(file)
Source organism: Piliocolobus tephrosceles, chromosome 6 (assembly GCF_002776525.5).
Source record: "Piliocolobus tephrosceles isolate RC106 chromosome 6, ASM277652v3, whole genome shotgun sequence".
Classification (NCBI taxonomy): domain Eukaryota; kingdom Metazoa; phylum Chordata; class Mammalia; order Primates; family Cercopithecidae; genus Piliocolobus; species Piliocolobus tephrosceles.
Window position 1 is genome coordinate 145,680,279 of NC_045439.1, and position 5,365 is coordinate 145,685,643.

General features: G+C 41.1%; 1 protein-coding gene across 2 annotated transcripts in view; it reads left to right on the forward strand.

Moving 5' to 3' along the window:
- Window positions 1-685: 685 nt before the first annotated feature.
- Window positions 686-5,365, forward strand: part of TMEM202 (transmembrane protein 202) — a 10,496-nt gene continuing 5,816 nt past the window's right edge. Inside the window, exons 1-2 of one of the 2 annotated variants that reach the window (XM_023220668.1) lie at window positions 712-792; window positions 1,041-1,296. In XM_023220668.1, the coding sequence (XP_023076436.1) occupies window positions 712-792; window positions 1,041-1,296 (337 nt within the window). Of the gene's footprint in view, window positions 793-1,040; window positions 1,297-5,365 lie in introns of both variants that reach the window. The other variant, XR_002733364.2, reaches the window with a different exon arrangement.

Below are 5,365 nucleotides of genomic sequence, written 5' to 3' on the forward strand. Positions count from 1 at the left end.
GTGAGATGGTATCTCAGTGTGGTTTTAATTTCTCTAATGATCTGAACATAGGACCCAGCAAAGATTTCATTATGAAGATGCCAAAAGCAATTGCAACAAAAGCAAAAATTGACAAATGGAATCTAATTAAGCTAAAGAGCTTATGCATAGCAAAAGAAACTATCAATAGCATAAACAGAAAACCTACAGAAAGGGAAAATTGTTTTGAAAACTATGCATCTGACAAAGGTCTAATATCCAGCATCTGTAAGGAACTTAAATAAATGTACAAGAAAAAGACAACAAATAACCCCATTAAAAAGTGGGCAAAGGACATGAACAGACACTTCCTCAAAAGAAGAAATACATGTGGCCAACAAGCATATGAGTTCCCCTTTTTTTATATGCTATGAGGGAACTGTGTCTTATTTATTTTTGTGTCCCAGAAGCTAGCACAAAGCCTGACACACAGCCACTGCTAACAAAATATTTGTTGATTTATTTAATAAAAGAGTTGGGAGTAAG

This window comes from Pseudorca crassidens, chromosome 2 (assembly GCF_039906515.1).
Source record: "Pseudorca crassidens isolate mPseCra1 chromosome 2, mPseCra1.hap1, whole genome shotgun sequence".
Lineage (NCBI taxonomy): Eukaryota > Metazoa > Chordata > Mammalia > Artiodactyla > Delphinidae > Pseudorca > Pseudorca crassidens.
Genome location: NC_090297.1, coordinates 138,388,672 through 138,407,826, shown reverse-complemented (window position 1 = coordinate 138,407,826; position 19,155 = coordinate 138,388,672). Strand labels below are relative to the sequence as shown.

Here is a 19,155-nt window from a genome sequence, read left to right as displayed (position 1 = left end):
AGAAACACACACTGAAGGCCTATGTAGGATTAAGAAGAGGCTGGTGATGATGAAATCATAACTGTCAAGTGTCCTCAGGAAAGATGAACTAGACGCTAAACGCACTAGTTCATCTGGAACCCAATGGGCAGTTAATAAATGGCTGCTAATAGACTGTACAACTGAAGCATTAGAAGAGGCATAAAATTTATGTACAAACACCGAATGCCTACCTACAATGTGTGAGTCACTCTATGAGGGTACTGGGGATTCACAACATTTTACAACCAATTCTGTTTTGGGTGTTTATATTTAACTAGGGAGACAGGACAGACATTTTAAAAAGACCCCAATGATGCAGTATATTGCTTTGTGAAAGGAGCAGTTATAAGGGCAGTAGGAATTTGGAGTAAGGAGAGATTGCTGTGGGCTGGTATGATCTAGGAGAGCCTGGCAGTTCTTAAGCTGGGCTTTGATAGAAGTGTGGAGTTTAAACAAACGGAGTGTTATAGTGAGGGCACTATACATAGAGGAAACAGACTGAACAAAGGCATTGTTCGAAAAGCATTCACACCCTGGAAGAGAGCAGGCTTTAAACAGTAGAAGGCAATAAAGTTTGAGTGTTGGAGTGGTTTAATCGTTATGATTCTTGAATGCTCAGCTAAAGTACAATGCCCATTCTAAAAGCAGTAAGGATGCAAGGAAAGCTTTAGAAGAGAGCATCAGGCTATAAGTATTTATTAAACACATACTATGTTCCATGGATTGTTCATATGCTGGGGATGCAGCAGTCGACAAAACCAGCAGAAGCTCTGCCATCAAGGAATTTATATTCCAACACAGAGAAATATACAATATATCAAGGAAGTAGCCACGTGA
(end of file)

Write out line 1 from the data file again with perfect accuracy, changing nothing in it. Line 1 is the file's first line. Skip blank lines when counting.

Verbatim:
Source organism: Piliocolobus tephrosceles, chromosome 6 (assembly GCF_002776525.5).